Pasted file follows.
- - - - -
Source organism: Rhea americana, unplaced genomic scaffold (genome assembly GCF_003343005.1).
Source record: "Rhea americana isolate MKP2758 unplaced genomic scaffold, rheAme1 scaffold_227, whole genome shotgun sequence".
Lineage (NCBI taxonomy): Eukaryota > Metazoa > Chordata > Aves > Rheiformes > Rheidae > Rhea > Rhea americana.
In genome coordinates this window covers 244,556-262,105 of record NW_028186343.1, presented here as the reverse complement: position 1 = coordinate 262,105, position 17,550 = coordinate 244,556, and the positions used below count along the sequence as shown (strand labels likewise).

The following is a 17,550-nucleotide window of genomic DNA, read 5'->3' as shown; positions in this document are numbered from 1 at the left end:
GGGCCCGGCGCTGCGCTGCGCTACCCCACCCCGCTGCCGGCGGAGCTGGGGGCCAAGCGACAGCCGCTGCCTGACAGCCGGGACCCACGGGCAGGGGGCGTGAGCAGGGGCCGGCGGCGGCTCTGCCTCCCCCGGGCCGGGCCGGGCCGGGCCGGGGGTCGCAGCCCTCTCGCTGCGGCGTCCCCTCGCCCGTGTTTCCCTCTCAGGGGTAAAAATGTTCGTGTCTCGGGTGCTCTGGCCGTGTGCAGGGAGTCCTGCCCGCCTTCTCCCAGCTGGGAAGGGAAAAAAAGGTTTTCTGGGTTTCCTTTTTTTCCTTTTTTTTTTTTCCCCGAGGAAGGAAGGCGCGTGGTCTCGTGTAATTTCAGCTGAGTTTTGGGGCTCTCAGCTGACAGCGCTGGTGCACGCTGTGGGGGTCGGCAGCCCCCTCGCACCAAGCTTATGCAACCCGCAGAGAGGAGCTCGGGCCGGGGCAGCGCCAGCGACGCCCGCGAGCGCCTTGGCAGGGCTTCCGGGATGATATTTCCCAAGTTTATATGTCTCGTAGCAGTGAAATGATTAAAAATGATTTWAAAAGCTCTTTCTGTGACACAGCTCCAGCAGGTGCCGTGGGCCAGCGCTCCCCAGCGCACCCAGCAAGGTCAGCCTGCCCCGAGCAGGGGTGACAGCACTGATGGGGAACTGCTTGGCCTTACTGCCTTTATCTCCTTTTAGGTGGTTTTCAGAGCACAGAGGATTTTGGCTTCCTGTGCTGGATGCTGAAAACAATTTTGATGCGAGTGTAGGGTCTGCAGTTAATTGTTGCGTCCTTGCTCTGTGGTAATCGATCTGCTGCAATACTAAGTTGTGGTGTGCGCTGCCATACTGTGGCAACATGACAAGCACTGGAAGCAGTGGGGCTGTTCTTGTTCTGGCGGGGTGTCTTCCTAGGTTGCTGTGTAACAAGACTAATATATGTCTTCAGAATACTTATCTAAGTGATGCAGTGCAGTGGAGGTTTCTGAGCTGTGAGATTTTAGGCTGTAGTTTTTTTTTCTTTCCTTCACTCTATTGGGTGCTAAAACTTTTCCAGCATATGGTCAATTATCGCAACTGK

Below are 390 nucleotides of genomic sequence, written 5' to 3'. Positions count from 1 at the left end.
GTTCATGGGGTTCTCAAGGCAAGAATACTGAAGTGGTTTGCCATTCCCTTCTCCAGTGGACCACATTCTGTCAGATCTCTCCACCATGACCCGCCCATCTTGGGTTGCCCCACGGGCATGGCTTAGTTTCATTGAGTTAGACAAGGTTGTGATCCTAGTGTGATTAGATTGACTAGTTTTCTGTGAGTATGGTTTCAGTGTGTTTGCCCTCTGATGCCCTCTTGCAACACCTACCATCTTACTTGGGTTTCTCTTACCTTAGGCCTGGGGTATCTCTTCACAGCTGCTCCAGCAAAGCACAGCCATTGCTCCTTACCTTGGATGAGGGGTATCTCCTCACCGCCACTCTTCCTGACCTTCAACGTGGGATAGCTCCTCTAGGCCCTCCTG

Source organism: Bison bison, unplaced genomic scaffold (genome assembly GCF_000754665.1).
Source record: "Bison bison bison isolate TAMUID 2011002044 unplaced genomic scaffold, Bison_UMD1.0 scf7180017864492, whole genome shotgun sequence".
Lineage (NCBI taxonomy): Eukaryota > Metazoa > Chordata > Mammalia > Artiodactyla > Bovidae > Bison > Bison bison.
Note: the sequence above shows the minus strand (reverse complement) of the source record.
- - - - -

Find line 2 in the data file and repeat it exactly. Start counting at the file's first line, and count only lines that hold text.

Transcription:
Source record: "Rhea americana isolate MKP2758 unplaced genomic scaffold, rheAme1 scaffold_227, whole genome shotgun sequence".